• The project cost of capital r11 represents a
    weighted average of the equity and debt costs of
    financing this project.

11
Estimating the projects annual incremental
operating Cash Flows for years 1 through 5
  • For each operating year of this project (years 1
    through 5), the annual net after-tax incremental
    cash flows ?CF1 through ?CF5 must be estimated.
    The general formula follows
  • ?CFi ?NOPAT ?depreciation ?NWC / Salvage
    or Terminal cash flows, otherwise expressed as
    shown below
  • ?CFi ?revenue ?costs ?depreciation1
    tax rate ?depreciation ?NWC(a) / Salvage
    or Terminal cash flows(b)
  • (a) ?NWC represents changes in Net Working
    Capital. ?NWC is positive when additional
    investment in NWC is needed.
  • (b) The Salvage or Terminal cash flows include
    such items as sale of assets and taxes on the
    sale of those assets, and costs associated with
    the disposal of a project, e.g., environmental
    cleanup costs.

12
Estimating the projects annual incremental
operating Cash Flows for years 1 through 5
  • ?CFi ?revenue ?costs ?depreciation1
    tax rate ?depreciation ?NWC / Salvage or
    Terminal cash flows
  • ?CF1 800,000 300,000 300,0001 0.4
    300,000 0 420,000
  • ?CF2 800,000 300,000 480,0001 0.4
    480,000 0 492,000
  • ?CF3 800,000 300,000 288,0001 0.4
    288,000 0 415,200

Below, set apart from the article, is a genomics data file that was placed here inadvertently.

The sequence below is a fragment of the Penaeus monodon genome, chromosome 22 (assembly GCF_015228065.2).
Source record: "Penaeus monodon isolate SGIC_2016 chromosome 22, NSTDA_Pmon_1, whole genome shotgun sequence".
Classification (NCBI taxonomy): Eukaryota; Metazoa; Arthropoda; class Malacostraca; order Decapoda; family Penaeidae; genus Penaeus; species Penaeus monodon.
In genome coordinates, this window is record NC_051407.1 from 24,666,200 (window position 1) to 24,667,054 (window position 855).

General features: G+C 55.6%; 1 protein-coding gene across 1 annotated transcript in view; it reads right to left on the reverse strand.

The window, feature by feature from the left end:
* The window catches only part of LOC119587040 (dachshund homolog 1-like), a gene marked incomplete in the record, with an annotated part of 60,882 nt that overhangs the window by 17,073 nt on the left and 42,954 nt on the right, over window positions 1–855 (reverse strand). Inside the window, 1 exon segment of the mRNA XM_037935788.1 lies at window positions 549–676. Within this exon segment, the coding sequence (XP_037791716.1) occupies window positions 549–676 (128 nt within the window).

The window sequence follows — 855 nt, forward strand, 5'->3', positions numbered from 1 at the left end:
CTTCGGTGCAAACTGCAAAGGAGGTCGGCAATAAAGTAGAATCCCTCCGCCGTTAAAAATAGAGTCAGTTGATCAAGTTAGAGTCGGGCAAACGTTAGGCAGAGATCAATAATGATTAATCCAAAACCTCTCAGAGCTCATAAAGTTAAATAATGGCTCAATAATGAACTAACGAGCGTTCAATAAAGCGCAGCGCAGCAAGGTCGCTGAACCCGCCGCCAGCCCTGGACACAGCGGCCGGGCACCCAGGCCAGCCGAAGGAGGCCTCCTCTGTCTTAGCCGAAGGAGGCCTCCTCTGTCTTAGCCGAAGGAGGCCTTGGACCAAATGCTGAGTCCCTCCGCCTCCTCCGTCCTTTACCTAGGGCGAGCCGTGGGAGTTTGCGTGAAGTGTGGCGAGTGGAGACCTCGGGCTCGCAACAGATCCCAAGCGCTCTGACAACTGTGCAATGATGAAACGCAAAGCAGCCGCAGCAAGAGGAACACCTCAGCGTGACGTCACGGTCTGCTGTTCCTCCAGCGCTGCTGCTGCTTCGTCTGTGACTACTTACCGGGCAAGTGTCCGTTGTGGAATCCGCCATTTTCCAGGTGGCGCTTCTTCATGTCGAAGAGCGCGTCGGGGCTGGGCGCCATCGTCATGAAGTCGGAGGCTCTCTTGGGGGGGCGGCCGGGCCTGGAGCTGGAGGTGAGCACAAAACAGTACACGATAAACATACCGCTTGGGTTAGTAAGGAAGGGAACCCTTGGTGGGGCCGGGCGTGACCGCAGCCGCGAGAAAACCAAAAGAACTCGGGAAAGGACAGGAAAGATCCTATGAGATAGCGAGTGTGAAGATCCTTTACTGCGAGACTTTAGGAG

• ?CF4 800,000 300,000 172,8001 0.4
    172,800 0 369,120

13
Estimating the projects annual incremental
operating Cash Flows for years 1 through 5
  • Note that CF5 must include the recovery of the
    original 50,000 of NWC, final sale of machine
    for 100,000, and tax payment of 5440 on the
    sale of the machine.
  • ?CF5 ?revenue ?costs ?depreciation1
    tax rate ?depreciation ?NWC / Salvage or
    Terminal cash flows
  • ?CF5 800,000 300,000 172,8001 0.4
    172,800 (50,000) 100,000 0.40100,000
    86,400 513,680

14
Final NPV and IRR analysis of the five-year
project
  • This five-year project has the following
    estimated after-tax cash flows.The project also
    has a cost of capital r11.
  • Now this example becomes a Chapter 6 NPV/IRR
    analysis.

15
Final NPV and IRR analysis of the five-year
project
  • Using a financial calculator, at a cost of
    capital of r11, the NPV is 109,282. The IRR
    is 13.8, which is greater than r11.
  • If this is an independent project, then it should
    be accepted.

16
A further look at the five-year projects Net
Working Capital
  • 50,000 is initially spent on NWC if the project
    is accepted. This 50,000 is considered to be
    recovered at t5 years, when the project is
    liquidated or terminated.
  • For five years, this 50,000 is tied up for the
    project and cannot be used elsewhere in the firm,
    and thus represents an opportunity cost. This
    50,000 had to be borrowed at r11 for five
    years.
  • Most firms take strong action to minimize
    investment in inventory and other short-term
    assets, as these items represent a use of
    investors capital.

17
Other issues associated with the capital
budgeting process